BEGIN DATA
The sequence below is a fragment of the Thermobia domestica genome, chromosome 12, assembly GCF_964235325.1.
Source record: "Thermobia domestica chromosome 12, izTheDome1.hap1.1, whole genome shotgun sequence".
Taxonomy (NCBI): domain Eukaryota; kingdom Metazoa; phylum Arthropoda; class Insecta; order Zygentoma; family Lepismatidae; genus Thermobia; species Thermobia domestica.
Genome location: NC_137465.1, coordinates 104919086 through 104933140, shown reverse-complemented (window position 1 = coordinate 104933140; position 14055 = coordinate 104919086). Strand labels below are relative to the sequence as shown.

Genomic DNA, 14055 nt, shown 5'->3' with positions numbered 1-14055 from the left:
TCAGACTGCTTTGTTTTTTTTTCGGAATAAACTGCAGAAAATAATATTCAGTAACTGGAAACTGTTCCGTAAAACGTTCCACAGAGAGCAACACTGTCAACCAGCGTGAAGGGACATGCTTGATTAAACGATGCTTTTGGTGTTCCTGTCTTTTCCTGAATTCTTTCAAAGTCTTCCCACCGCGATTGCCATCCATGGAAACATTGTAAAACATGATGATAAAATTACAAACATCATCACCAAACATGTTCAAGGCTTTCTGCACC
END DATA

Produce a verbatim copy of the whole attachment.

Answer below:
The sequence below is a fragment of the Thermobia domestica genome, chromosome 12, assembly GCF_964235325.1.
Source record: "Thermobia domestica chromosome 12, izTheDome1.hap1.1, whole genome shotgun sequence".
Taxonomy (NCBI): domain Eukaryota; kingdom Metazoa; phylum Arthropoda; class Insecta; order Zygentoma; family Lepismatidae; genus Thermobia; species Thermobia domestica.
Genome location: NC_137465.1, coordinates 104919086 through 104933140, shown reverse-complemented (window position 1 = coordinate 104933140; position 14055 = coordinate 104919086). Strand labels below are relative to the sequence as shown.

Genomic DNA, 14055 nt, shown 5'->3' with positions numbered 1-14055 from the left:
TCAGACTGCTTTGTTTTTTTTTCGGAATAAACTGCAGAAAATAATATTCAGTAACTGGAAACTGTTCCGTAAAACGTTCCACAGAGAGCAACACTGTCAACCAGCGTGAAGGGACATGCTTGATTAAACGATGCTTTTGGTGTTCCTGTCTTTTCCTGAATTCTTTCAAAGTCTTCCCACCGCGATTGCCATCCATGGAAACATTGTAAAACATGATGATAAAATTACAAACATCATCACCAAACATGTTCAAGGCTTTCTGCACC